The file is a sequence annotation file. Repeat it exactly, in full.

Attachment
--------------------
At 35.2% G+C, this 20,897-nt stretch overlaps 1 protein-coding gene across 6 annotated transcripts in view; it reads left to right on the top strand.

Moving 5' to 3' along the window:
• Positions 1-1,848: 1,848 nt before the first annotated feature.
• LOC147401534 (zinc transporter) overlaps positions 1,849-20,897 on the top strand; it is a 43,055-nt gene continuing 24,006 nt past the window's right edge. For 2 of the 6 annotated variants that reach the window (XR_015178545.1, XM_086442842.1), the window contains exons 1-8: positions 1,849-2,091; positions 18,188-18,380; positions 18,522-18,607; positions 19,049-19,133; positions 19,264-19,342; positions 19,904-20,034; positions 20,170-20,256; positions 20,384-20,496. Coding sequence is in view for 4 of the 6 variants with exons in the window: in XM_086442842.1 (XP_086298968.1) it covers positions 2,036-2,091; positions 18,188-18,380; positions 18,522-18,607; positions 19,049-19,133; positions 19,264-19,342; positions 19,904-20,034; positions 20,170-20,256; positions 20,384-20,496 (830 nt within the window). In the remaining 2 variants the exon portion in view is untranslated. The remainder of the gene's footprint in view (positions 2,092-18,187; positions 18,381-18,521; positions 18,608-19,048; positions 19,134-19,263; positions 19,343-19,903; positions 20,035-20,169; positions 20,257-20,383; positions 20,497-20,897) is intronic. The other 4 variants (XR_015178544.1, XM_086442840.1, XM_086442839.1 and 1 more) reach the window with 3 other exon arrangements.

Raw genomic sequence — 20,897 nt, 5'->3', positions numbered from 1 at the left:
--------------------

At 35.2% G+C, this 20,897-nt stretch overlaps 1 protein-coding gene across 6 annotated transcripts in view; it reads left to right on the top strand.

Moving 5' to 3' along the window:
• Positions 1-1,848: 1,848 nt before the first annotated feature.
• LOC147401534 (zinc transporter) overlaps positions 1,849-20,897 on the top strand; it is a 43,055-nt gene continuing 24,006 nt past the window's right edge. For 2 of the 6 annotated variants that reach the window (XR_015178545.1, XM_086442842.1), the window contains exons 1-8: positions 1,849-2,091; positions 18,188-18,380; positions 18,522-18,607; positions 19,049-19,133; positions 19,264-19,342; positions 19,904-20,034; positions 20,170-20,256; positions 20,384-20,496. Coding sequence is in view for 4 of the 6 variants with exons in the window: in XM_086442842.1 (XP_086298968.1) it covers positions 2,036-2,091; positions 18,188-18,380; positions 18,522-18,607; positions 19,049-19,133; positions 19,264-19,342; positions 19,904-20,034; positions 20,170-20,256; positions 20,384-20,496 (830 nt within the window). In the remaining 2 variants the exon portion in view is untranslated. The remainder of the gene's footprint in view (positions 2,092-18,187; positions 18,381-18,521; positions 18,608-19,048; positions 19,134-19,263; positions 19,343-19,903; positions 20,035-20,169; positions 20,257-20,383; positions 20,497-20,897) is intronic. The other 4 variants (XR_015178544.1, XM_086442840.1, XM_086442839.1 and 1 more) reach the window with 3 other exon arrangements.

Raw genomic sequence — 20,897 nt, 5'->3', positions numbered from 1 at the left: